Monday, January 13, 2003

State of Hawaii

On the Big Island Mark Nadybal recently pulled down a 12-foot- Miconia tree. A UH professor says a system he helped develop would have prevented the plant from entering Hawaii.

Plant screening
reviews mixed

Backers say a plan will keep out pests,
but critics say no new laws are needed

By Gary T. Kubota

WAILUKU >> State and federal researchers have completed a study that proposes a new way of screening plants to determine if they should be imported into Hawaii.

But some horticulturists are worried the new system may also restrict trade of imported plants and add to the cost of government.

Those in favor of a new system point out that the state already spends millions of dollars each year to control alien plants that have been allowed into the islands.

One of the major plant pests is Miconia calvescens, which has destroyed about 70 percent of the Tahitian rain forest and is now threatening native forests on Maui and the Big Island.

The $100,000 study, funded by state and federal forestry agencies, was developed in light of criticism about the screening system for imported plants in Hawaii.

The Hawaii system currently rejects plants that are on the state Department of Agriculture's list of noxious weeds. But critics note the list, developed to protect the sugar cane and pineapple industries from noxious weeds, has only about 80 plants. They say a number of plants harmful to the native forests are not on the list.

Critics also say putting a plant on the noxious-weed list takes several years, during which time an alien plant can establish itself in Hawaii.

The proposed system would have a list of plant species approved for importation into Hawaii. If the plant is not on the list, it would have to undergo a scientific review based on a scoring system that determines its likelihood of being a major pest.

University of Hawaii professor Curtis Daehler, one of the researchers, said the new system is a modified version of the weed risk assessment system that has been used for several years in Australia and New Zealand.

Daehler said the system would score a plant's potential for becoming a pest in Hawaii based on researched responses to 49 questions.

He said researchers would look at a number of variables, including its ability to produce seeds and grow at different elevations.

A plant such as Miconia that produces millions of seeds a year and has the ability to grow at a broad range of elevations would generally receive a high score that would prevent it from entering Hawaii, he said.

In contrast, a plant like the plumeria with limited number of seeds and ability to grow only in warm weather would score low as an invasive species, researchers said.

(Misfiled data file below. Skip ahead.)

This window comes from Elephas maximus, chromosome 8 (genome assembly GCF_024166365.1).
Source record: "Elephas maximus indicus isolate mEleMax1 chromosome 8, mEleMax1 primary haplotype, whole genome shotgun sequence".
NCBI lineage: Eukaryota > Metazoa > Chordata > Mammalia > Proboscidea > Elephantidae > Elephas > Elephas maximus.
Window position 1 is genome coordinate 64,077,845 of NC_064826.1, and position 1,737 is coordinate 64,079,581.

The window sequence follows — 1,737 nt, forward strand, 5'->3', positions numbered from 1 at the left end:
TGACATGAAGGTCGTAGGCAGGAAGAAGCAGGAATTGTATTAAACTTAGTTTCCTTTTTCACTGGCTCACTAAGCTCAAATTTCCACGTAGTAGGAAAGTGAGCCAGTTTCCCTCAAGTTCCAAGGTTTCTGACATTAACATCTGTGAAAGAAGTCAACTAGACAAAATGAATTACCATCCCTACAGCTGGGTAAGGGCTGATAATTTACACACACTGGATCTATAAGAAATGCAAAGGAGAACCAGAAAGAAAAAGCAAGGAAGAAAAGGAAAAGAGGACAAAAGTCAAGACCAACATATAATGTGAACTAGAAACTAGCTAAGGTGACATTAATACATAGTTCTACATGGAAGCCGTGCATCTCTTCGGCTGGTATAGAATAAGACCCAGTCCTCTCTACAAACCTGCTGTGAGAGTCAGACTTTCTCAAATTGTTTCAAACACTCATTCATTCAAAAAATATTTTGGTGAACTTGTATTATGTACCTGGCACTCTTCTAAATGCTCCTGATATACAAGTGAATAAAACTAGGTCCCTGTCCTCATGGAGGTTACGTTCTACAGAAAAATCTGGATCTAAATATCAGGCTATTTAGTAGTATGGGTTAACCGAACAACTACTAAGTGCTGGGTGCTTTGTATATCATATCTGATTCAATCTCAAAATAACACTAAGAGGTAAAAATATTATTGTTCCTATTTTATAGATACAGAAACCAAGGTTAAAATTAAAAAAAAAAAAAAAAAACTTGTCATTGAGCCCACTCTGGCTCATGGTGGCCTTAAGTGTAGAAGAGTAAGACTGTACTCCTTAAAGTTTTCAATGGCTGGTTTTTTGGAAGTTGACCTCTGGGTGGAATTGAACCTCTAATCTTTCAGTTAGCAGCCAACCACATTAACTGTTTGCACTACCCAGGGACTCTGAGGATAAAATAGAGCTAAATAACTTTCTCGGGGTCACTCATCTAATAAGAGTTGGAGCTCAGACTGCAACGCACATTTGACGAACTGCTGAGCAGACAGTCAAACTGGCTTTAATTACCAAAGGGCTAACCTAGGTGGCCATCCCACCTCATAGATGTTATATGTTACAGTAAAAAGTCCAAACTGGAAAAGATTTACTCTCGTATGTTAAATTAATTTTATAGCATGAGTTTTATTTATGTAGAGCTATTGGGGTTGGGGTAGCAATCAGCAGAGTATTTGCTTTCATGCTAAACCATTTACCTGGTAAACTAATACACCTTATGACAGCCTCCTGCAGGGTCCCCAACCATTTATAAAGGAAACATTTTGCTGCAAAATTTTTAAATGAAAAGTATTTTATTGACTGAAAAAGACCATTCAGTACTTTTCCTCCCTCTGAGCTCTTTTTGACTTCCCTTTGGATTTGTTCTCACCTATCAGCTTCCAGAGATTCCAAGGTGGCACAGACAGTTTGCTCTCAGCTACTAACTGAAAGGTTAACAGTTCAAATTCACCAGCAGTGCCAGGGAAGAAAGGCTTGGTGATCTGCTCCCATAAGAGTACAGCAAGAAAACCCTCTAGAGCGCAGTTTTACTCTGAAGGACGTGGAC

Daehler said the study scored about 200 plants and found that some plants currently in Hawaii might become major pests, such as Darwin black wattle and Australian cheesewood.

The study advised officials to keep a careful watch on these potentially invasive species in Hawaii and perhaps look for substitute plants whenever landscaping an area.

To check the scoring system, researchers compared the results drawn from the screening system with assessments from 18 botanists and weed scientists.

Daehler said the rating system correctly identified 95 percent of the major pests, as judged by experts.

He said among species rated as nonpests by experts, 84 percent were given the same rating by the system.

Daehler and U.S. Forestry Service research ecologist Julie Denslow said they are working with plant growers in Hawaii to develop a voluntary system of controlling importation of plants.

Under the system, growers would check the list from the study before importing a plant.

Lelan Nishek, acting president of the Kauai Landscape Industry Council, said he feels the state should focus on educating the growers and the public at large before considering any legislation.

"Hopefully, it can be self-policing. We don't need more laws to do this and do that," he said.

Randy Bartlett, chairman of the Maui Invasive Species Committee, said he feels the system should be made mandatory and that the state Legislature needs to enact a law requiring it.

"It's not going to work on a voluntary basis," Bartlett said. "Unless the Legislature forces the state Department of Agriculture to mandate it, I don't think the Department of Agriculture is going to force people to do it."

Bartlett said Australia and New Zealand tried a voluntary system and eventually had to enact a mandatory screening process.

State forestry Administrator Michael Buck said he feels the state eventually will have to adopt the new system as a requirement either through regulation or by law.

But Buck said a balance has to be struck to protect the environment while at the same time allowing trade.

For a more detailed description for the system, including results for 178 species in Hawaii, Daehler has a Web site at

U.S. Forestry Service
Department of Agriculture

E-mail to City Desk


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